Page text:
Narrative And The Future Of Gaming

http://yukaichou.com/wp-content/uploads/2014/03/Image-of-controller-depiciting-violence-in-video-games-debate.jpg It is amazing the number of games in my library that have a number in the title. Franchises have become the lingua franca of the game industry. In the end, games are morphing into Hollywood in a permanent summer time. This has been the upward trend of the budgets combined with the huge amount of studios consolidating into larger and larger behemoths.

I think that you can make a lot of case that this is detrimental to the stories that can be told. In some cases you’re completely right. There’s more than a few franchises that are slowly bleeding players as their stories are driven into the ground by yearly installments. On the other hand you have huge multi-part epics that tell unique stories each time out. New IP’s aren’t necessarily an indication of quality.

On the other hand, none of these narratives are ever all that challenging to the player. There’s been a couple of attempts in the last few years to challenge the kill things and then kill them again model, subverting the traditional FPS story. Spec Ops and Farcry 3 are two notable examples. The ending of Mass Effect 3 shows that a difficult narrative structure can cause the fans to turn on you.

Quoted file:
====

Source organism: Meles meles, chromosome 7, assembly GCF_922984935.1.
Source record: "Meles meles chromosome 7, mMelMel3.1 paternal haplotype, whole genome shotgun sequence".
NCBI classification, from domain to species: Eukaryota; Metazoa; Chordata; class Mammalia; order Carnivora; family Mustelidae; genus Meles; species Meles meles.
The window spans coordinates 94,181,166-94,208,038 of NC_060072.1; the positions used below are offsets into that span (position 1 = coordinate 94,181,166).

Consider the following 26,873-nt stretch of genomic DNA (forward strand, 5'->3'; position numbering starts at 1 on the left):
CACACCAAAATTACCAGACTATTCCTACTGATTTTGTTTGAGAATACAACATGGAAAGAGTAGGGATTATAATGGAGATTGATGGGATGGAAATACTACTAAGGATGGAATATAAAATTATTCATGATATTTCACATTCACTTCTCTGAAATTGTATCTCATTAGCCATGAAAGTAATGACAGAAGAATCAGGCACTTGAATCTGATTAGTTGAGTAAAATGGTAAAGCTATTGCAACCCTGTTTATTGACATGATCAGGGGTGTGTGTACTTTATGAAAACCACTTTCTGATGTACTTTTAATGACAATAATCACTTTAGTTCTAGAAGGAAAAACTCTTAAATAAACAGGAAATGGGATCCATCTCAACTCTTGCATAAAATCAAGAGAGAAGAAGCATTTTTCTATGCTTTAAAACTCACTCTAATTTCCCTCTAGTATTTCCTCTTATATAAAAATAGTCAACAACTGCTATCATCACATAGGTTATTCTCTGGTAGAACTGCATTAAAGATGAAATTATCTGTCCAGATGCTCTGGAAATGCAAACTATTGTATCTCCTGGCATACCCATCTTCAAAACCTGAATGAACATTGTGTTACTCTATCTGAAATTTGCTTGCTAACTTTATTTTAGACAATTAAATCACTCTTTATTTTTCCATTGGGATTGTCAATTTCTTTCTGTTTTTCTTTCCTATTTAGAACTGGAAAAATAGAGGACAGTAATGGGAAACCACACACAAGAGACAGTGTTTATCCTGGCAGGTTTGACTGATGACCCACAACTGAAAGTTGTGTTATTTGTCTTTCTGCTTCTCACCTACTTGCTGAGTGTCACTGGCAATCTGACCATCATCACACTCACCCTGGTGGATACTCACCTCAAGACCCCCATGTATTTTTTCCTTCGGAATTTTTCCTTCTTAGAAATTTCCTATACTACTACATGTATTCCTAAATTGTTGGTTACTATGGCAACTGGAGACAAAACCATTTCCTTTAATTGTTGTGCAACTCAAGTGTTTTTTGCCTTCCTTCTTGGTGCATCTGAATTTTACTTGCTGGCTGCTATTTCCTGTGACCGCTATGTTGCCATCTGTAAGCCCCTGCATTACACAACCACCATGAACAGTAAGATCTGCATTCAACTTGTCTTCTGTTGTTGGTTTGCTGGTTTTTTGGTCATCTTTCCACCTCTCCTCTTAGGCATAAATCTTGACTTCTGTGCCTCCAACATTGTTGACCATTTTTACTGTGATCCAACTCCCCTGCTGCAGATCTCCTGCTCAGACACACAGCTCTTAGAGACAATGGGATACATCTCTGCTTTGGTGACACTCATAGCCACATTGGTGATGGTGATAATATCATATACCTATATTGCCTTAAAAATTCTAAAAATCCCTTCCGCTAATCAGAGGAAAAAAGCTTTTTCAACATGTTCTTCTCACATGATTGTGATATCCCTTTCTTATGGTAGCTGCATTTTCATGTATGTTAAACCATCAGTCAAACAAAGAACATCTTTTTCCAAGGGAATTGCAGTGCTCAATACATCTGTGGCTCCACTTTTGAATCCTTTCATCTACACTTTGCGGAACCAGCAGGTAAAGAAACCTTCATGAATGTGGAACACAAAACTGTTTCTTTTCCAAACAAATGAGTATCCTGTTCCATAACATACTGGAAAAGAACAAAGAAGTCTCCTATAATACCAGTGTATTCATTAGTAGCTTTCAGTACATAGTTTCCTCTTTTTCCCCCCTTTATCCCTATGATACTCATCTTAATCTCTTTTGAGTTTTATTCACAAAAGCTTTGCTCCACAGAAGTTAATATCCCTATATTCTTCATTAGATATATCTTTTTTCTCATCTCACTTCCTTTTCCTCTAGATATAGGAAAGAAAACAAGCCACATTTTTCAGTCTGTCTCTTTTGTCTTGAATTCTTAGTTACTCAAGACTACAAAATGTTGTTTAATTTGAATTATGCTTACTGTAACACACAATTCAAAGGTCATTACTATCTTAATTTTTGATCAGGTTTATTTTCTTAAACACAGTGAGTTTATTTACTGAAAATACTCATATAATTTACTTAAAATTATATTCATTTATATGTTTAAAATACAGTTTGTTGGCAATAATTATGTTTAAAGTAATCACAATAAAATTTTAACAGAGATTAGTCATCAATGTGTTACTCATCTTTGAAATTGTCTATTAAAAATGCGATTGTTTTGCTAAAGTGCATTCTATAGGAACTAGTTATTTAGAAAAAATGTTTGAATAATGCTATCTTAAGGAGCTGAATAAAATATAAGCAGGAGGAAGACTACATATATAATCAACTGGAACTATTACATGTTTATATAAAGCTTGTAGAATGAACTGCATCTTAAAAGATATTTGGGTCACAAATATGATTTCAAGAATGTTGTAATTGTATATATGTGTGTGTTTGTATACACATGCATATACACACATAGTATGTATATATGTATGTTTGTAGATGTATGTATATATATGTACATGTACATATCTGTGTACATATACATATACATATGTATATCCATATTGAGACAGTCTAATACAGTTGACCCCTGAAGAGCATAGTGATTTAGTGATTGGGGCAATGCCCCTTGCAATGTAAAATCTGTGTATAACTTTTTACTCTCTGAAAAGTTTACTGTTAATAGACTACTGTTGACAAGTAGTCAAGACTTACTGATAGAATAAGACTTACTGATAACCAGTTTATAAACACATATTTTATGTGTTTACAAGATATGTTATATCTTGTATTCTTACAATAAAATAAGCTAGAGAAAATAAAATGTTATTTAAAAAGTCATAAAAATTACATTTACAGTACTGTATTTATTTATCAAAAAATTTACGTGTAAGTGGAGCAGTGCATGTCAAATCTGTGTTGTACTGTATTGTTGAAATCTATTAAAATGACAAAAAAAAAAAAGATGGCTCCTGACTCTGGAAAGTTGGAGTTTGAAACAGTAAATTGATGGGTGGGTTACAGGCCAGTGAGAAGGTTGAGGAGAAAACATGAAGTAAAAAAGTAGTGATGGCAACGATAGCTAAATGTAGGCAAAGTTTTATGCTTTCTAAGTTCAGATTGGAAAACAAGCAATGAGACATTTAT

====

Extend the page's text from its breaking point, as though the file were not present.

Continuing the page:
Indie games have been touted as the way that real narrative depth can be slowly introduced into the medium. Although I feel like this is a great way for the more complicated stories to end up in a ghetto. Games are a great medium that allows you to experience things from a unique perspective.

Mike M

Mike M

I have written various kind of reviews for years. I currently write for Make Use Of. I used to write for Digital Entertainment News, Macgasm, and the Examiner. My day job is as an IT monkey. Follow me on Twitter.